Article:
A recent study has suggested that effectiveness of placebo treatments increased over the years in the US, in patients suffering from neuropathic pain.
Increasing placebo responses over time in U.S. clinical trials of neuropathic pain, Pain, December 2015 - Volume 156 - Issue 12 - p 2616–2626
The study itself uses data ...
Some very interesting results along those lines were produced by an asthma study done in 2011:
Active Albuterol or Placebo, Sham Acupuncture, or No Intervention in Asthma
In a double-blind, crossover pilot study, we randomly assigned 46
patients with asthma to active treatment with an albuterol inhaler, a
placebo inhaler, sham acupuncture, or no ...
Yes, a nocebo study did find that rashes could appear on the wrong arm due to suggestion.
As this was a question whose "trail runs dry", I figured I'd give context to how I found it, first, but I have found the study in question, and before I continue, here's the interesting line in the summary at the end:
The effect of suggestion upon the development of ...
There is a set of very old urban legends - fictional stories that are widely believed and passed around as true - which are closely related to this story.
In the book The Lore of Scotland: A Guide to Scottish Legends (page 291), one variant is presented:
In 1824, an account appeared in print of Aberdeen students ganging up on an unpopular sacrist (a term ...
The question is kind of ambiguous. What is "it?" Does the question mean "Is the placebo effect dependent on the amount of belief in the placebo effect?" or does it mean "Is the placebo effect dependent on the amount of belief in the effectiveness of the (alleged) treatment?" The first possibility seems pretty goofy and the discussion in the question ...
My packet of strepsils contains a leaflet saying each lozenge contains
2,4-Dichlorobenzyl alcohol 1.2 mg
Amylmetacresol 0.6 mg
Levomenthol 8.0 mg.
2,4-Dichlorobenzyl alcohol and Amylmetacresol
A throat lozenge containing amyl meta cresol and dichlorobenzyl alcohol has a direct virucidal effect on respiratory syncytial virus, influenza A and ...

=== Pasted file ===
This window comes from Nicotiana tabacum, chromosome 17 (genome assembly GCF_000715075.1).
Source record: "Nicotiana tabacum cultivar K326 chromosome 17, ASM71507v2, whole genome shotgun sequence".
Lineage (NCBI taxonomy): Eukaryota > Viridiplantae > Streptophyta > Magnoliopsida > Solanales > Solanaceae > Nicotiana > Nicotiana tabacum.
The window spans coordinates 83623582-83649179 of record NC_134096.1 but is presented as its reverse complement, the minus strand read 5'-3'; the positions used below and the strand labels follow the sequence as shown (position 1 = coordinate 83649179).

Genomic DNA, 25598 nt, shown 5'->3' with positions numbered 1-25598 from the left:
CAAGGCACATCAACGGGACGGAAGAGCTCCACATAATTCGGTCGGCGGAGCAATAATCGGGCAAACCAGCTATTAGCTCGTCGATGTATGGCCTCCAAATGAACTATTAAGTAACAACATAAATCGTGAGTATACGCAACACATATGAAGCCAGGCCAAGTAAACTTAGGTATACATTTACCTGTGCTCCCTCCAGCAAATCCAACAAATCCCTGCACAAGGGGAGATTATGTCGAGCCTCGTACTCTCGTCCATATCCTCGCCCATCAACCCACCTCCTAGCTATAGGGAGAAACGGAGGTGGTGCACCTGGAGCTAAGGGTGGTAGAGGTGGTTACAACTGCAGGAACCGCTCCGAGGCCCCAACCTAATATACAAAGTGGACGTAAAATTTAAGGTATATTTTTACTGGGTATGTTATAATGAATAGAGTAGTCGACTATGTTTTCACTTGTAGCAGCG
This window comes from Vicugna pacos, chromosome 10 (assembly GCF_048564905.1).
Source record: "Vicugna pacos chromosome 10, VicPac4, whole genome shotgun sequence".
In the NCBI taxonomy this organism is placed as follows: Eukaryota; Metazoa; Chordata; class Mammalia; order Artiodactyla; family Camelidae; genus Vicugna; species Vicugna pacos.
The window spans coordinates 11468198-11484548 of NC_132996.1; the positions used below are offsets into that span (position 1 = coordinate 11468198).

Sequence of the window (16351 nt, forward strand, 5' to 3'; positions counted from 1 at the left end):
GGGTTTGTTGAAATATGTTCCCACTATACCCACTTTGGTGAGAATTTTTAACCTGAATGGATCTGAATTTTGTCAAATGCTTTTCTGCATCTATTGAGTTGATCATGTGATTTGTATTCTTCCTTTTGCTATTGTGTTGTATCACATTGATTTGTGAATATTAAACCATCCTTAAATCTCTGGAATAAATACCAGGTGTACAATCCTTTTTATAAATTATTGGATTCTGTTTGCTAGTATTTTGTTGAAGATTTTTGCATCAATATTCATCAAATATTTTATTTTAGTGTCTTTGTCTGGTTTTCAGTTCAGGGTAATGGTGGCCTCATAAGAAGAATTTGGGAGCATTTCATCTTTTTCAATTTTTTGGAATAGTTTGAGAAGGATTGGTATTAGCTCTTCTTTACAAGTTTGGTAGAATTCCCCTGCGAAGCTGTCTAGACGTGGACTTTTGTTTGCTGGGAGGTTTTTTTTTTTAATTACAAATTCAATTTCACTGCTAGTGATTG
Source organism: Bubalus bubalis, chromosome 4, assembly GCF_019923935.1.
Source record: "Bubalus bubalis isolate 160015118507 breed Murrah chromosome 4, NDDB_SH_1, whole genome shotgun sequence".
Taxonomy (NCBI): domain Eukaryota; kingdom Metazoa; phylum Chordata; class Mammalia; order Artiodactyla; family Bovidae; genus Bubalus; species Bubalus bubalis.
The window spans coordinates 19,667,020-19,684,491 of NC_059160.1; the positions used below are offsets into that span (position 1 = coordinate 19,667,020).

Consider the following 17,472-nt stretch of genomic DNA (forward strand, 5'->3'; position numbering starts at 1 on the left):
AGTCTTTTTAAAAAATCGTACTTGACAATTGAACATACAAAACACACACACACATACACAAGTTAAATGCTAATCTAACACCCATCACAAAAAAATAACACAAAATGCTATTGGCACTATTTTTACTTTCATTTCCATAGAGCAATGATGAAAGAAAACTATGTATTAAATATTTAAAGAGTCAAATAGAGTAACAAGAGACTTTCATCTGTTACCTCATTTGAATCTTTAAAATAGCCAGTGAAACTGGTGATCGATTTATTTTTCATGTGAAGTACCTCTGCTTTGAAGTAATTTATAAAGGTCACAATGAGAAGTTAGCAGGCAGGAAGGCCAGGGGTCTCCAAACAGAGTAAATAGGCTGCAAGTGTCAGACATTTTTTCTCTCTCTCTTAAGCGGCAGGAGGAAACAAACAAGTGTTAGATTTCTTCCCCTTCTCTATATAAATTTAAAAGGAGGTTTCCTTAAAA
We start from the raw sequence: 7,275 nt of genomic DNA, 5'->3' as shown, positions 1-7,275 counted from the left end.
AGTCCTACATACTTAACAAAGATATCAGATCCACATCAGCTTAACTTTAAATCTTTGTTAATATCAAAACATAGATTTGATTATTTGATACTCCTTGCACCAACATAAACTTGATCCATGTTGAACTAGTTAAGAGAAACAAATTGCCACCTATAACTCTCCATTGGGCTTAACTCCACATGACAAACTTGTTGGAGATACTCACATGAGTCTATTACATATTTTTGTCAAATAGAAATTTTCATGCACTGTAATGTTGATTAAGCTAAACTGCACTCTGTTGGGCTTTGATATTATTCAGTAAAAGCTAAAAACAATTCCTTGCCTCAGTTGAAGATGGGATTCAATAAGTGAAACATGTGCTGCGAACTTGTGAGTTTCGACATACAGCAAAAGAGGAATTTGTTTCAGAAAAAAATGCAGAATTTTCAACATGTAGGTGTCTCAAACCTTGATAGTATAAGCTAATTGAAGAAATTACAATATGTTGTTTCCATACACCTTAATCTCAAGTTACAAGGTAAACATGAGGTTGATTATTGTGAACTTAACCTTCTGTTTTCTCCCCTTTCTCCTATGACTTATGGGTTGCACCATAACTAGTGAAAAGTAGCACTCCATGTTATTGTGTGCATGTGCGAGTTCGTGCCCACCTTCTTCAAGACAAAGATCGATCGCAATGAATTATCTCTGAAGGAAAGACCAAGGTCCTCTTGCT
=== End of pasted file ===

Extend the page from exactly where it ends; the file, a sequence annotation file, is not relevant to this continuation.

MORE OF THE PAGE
There isn't strong evidence that any placebos have objective clinical effects.
Placebo interventions for all clinical conditions
"We did not find that placebo interventions have important clinical effects in general". They only found some small effects on patient-reported outcomes, not objective outcomes.
At least one recent study shows that placebos work equally well when you know you are taking them
A study published in July 2017 compared the clinical effectiveness of several ways of administering placebos. No treatment (NT) was compared to blinded placebo (DP, for Deceptive Placebo where the patient thinks they are getting real medicine), openly labelled ...
The way the term placebo is used in medicial studies it's a catch-all term for different effects.
Let's look at an example:
A patient asks for a painkiller and a nurse gives a patient a painkiller as a pill. What effects are there? Without claiming to have a complete list:
The chemical in the painkiller binds to the targets that the pharmacompany who ...
This is the article where the research results were published in. The double blind study was quite small, but the results were still significant. In other trials analogous results were found; if people have a larger expectation that a treatment will work, then the placebo effect will be stronger. E.g. in this study the effects of oxygen was compared to ...
I am not sure why most think placebo effect is only psychological. It is easily reversible by opioid antagonists like naloxone:
the placebo response could be blocked by naloxone if it was induced by strong expectation cues, whereas if the expectation cues were reduced, it was insensitive to naloxone. In the same study, if the placebo response was obtained ...
In this first comprehensive review of the sneeze reflex in the English literature, there is no mention of how a sneeze might be suppressed. 
The sneeze reflex
The sneezing reflex may be divided into two phases. The first is a
nasal or sensitive phase, following stimulation of the nasal mucosa by
chemical or physical irritants. Many distal branches ...